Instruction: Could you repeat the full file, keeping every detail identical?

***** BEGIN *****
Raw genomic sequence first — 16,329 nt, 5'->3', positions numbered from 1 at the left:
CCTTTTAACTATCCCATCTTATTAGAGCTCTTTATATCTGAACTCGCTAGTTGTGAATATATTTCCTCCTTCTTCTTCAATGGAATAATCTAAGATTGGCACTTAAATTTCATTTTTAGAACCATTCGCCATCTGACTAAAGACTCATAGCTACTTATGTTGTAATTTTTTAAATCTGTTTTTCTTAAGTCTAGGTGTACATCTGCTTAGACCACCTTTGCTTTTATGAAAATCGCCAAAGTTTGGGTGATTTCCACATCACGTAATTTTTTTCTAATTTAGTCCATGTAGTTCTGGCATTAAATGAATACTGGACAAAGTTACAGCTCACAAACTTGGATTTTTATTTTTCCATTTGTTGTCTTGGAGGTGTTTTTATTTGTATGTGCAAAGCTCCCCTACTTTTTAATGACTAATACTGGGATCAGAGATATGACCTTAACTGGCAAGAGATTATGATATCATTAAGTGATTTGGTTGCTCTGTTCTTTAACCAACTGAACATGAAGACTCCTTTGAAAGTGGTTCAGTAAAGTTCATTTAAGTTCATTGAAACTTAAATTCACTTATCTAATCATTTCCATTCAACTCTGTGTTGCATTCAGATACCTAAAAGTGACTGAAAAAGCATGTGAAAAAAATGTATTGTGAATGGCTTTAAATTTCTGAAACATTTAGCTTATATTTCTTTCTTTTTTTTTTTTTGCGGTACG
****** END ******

Raw genomic sequence first — 16,329 nt, 5'->3', positions numbered from 1 at the left:
CCTTTTAACTATCCCATCTTATTAGAGCTCTTTATATCTGAACTCGCTAGTTGTGAATATATTTCCTCCTTCTTCTTCAATGGAATAATCTAAGATTGGCACTTAAATTTCATTTTTAGAACCATTCGCCATCTGACTAAAGACTCATAGCTACTTATGTTGTAATTTTTTAAATCTGTTTTTCTTAAGTCTAGGTGTACATCTGCTTAGACCACCTTTGCTTTTATGAAAATCGCCAAAGTTTGGGTGATTTCCACATCACGTAATTTTTTTCTAATTTAGTCCATGTAGTTCTGGCATTAAATGAATACTGGACAAAGTTACAGCTCACAAACTTGGATTTTTATTTTTCCATTTGTTGTCTTGGAGGTGTTTTTATTTGTATGTGCAAAGCTCCCCTACTTTTTAATGACTAATACTGGGATCAGAGATATGACCTTAACTGGCAAGAGATTATGATATCATTAAGTGATTTGGTTGCTCTGTTCTTTAACCAACTGAACATGAAGACTCCTTTGAAAGTGGTTCAGTAAAGTTCATTTAAGTTCATTGAAACTTAAATTCACTTATCTAATCATTTCCATTCAACTCTGTGTTGCATTCAGATACCTAAAAGTGACTGAAAAAGCATGTGAAAAAAATGTATTGTGAATGGCTTTAAATTTCTGAAACATTTAGCTTATATTTCTTTCTTTTTTTTTTTTTGCGGTACG